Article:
The Norton Cafe Racer is the quintessential type. One of the first cafe racers was the Norton Manx. Norton Motorcycles were one of the few major manufacturers to truly recognize embrace the Cafe Racer theme.

They capitalized on it with several excellent factory-specials.


Once the Norton Manx was put into a proper Featherbed frame in 1949, it became an incredible street machine was instantly transformed into a winning GP bike the average Joe was replicating them on the street. When the Norton Dominator 88 500cc twin came out in 1952, it had the Featherbed. This frame carried virtually every heavy bike Norton built, right up through the 750cc 1966 Norton Atlas, when it was by the Commando an all new frame.


The Norton Commando came out in 1967 it introduced an entirely new type of frame. Norton’s patented Isolastic Suspension mounted the swingarm pivot to the back of the engine, then rubber mounted the whole thing in the frame, as a means of isolating the rider from vibration. It worked it transformed the big vertical twin into the world’s first superbike.


The Norton Commando enjoyed great success in racing several street models were introduced to capitalize on it, with a number of factory-specials like the Norton John Player Special the Norton Production Racer. All make great Cafe Racers, Norton Cafe Racers.

1975 Norton Production Racer

The Norton Production Racer began in 1971 with a special high-compression Norton Commando 750 engine. The series ran until Norton Motorcycles fizzled out in 1975. Gorgeous motorcycles.

Norton Cafe Racer 750

Norton teamed up with John Player Special cigarettes went racing. After Peter Williams achieved a stunning Formula 750 victory at the Isle of Man in 1973 on Team Norton’s John Player Special, the company scrambled to create a road version of its famous racer to sell to the public. Clearly a case of Win on Sunday, sell on Monday.

Period-correct 60s-style Norton Cafe Racer. 1966 was the last year for the Norton Atlas for the famous long-running Norton Featherbed Frame that had been born in the late 1940s served Norton Motorcycles so well, earning it the reputation as the best-handling motorcycles in the world! The Norton Commando was introduced in 1967 the Featherbed was replaced by the Commando’s Isolastic Suspension.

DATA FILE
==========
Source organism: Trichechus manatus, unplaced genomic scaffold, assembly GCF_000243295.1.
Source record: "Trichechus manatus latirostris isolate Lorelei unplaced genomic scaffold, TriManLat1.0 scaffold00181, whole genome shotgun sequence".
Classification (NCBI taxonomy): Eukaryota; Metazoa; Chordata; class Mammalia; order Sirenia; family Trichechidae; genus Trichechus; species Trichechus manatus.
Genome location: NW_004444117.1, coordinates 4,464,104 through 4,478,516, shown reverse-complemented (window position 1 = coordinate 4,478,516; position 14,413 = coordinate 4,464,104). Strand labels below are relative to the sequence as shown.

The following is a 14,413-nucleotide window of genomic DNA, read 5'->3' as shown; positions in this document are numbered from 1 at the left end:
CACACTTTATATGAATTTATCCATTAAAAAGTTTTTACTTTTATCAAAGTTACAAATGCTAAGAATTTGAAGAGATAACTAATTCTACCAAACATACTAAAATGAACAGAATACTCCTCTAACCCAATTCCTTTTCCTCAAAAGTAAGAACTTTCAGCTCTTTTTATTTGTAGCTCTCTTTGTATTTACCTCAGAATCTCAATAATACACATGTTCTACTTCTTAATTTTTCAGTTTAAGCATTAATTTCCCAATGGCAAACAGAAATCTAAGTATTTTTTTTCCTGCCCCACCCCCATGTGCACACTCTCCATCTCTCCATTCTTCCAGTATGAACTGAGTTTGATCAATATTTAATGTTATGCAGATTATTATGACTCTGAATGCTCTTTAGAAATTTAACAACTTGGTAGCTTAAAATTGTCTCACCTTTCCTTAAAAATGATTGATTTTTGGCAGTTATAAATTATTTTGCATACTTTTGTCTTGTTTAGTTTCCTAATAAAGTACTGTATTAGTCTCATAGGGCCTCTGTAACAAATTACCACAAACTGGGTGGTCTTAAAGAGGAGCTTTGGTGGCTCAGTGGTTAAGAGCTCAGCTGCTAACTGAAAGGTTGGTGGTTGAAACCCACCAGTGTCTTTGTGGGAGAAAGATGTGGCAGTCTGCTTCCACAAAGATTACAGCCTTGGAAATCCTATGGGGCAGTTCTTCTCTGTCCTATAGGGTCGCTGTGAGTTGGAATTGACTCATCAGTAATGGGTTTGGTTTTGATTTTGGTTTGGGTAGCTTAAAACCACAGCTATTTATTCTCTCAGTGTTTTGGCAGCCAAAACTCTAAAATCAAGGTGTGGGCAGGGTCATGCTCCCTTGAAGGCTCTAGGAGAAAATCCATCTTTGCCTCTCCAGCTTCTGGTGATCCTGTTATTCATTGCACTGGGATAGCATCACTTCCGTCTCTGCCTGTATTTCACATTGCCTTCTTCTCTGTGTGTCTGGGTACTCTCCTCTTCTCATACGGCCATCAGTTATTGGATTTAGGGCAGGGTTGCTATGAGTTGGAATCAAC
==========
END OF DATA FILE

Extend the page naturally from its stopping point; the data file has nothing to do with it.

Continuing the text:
This 1972 Norton Production Racer is the epitome of a Cafe Racer: fast, sexy, hunkered-down street legal. These bikes have beautiful lines. But then, what Norton doesn’t (well. the High Rider was pretty ugly!)?

There’s some about yellow bikes that really turn me on.

This delicious 1972 Norton Production Racer (technically a replica, made from a standard Norton Commando) has a polished aluminum alloy tank side covers, while the fiberglass seat fairing are painted silver to match. Polished aluminum is an especially attractive finish a personal favorite of mine.

The Triton is a cross-breed or hybrid, created with you put a Triumph (the TRI-part) engine in a Norton (the TON part). Of course, these weren’t factory-built bikes. Many were built by fabricators in private shops, some were cobbled together in garages. This is a prime example very nicely done.

The 1963 Triumph Bonneville 650 engine fits nicely with custom-made alloy mounting plates. But, is it a Norton Cafe Racer?

Norton Cafe Racer 750
Norton Cafe Racer 750
Norton Cafe Racer 750
Norton Cafe Racer 750
Norton Cafe Racer 750
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